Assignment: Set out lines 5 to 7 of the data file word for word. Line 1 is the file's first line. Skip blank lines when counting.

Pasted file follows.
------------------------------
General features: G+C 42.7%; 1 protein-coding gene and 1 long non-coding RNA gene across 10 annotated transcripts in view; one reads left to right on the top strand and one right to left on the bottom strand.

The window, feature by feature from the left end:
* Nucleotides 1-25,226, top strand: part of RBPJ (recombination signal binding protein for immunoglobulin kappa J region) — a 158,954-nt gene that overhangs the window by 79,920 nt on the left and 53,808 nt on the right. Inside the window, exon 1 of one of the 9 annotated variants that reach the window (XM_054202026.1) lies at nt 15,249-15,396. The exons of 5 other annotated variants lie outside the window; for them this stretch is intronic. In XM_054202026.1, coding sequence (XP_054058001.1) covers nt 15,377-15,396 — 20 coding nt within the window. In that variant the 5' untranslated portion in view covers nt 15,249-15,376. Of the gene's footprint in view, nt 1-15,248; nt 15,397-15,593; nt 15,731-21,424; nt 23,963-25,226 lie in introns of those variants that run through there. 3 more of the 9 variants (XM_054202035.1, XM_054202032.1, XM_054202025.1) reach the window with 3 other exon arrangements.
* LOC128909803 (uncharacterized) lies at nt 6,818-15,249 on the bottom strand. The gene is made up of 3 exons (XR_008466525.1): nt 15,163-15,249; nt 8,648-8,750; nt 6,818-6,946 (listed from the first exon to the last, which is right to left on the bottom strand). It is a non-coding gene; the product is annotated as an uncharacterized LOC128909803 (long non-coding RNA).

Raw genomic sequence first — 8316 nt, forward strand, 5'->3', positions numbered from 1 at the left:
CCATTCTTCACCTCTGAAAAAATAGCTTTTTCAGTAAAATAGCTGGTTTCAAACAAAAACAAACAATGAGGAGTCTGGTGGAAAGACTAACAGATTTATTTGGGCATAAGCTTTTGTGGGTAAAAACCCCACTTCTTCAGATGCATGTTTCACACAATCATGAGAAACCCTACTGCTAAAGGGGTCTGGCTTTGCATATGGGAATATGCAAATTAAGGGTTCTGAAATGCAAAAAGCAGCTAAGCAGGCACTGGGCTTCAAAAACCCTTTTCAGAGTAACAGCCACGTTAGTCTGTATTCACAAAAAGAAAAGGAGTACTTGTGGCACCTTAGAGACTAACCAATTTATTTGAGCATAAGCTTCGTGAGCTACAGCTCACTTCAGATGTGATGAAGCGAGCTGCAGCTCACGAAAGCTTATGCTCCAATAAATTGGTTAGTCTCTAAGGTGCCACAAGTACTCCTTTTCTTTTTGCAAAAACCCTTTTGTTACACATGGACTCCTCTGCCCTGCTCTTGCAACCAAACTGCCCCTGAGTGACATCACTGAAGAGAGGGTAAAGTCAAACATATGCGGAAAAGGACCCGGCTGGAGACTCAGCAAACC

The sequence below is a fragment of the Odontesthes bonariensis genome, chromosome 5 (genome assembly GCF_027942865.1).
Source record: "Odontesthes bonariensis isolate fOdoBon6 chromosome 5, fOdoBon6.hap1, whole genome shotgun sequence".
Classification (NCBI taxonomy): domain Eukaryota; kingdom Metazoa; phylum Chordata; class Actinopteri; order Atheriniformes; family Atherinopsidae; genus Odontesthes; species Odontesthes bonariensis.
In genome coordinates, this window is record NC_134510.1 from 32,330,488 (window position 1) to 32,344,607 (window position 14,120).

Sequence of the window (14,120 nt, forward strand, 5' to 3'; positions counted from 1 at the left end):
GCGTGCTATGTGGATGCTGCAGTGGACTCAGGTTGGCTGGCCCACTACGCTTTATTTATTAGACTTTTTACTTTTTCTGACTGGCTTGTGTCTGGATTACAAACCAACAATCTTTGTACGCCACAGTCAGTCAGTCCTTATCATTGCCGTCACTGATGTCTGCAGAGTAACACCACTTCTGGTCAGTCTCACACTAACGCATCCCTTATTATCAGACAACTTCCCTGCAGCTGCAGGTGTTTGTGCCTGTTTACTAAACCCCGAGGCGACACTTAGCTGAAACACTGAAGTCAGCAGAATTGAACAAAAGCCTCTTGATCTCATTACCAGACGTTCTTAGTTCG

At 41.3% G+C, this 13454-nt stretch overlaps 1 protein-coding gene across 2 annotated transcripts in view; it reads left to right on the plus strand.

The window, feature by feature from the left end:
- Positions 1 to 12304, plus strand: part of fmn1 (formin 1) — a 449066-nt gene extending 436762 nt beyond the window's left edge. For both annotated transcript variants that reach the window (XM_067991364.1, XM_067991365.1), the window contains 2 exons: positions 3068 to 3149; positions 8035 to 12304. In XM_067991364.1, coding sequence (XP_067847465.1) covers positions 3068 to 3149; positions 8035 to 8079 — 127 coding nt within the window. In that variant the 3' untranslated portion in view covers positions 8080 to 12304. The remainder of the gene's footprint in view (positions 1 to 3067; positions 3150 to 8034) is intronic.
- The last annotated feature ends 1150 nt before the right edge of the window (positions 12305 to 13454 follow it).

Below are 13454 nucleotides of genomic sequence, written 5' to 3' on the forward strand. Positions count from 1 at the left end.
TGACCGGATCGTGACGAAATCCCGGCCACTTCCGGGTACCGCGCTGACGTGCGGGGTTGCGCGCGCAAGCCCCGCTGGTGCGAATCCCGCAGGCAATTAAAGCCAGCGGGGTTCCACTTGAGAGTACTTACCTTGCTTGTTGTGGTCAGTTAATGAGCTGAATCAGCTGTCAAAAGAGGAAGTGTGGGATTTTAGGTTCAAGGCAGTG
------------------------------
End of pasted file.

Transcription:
Raw genomic sequence first — 8316 nt, forward strand, 5'->3', positions numbered from 1 at the left:
CCATTCTTCACCTCTGAAAAAATAGCTTTTTCAGTAAAATAGCTGGTTTCAAACAAAAACAAACAATGAGGAGTCTGGTGGAAAGACTAACAGATTTATTTGGGCATAAGCTTTTGTGGGTAAAAACCCCACTTCTTCAGATGCATGTTTCACACAATCATGAGAAACCCTACTGCTAAAGGGGTCTGGCTTTGCATATGGGAATATGCAAATTAAGGGTTCTGAAATGCAAAAAGCAGCTAAGCAGGCACTGGGCTTCAAAAACCCTTTTCAGAGTAACAGCCACGTTAGTCTGTATTCACAAAAAGAAAAGGAGTACTTGTGGCACCTTAGAGACTAACCAATTTATTTGAGCATAAGCTTCGTGAGCTACAGCTCACTTCAGATGTGATGAAGCGAGCTGCAGCTCACGAAAGCTTATGCTCCAATAAATTGGTTAGTCTCTAAGGTGCCACAAGTACTCCTTTTCTTTTTGCAAAAACCCTTTTGTTACACATGGACTCCTCTGCCCTGCTCTTGCAACCAAACTGCCCCTGAGTGACATCACTGAAGAGAGGGTAAAGTCAAACATATGCGGAAAAGGACCCGGCTGGAGACTCAGCAAACC

The sequence below is a fragment of the Odontesthes bonariensis genome, chromosome 5 (genome assembly GCF_027942865.1).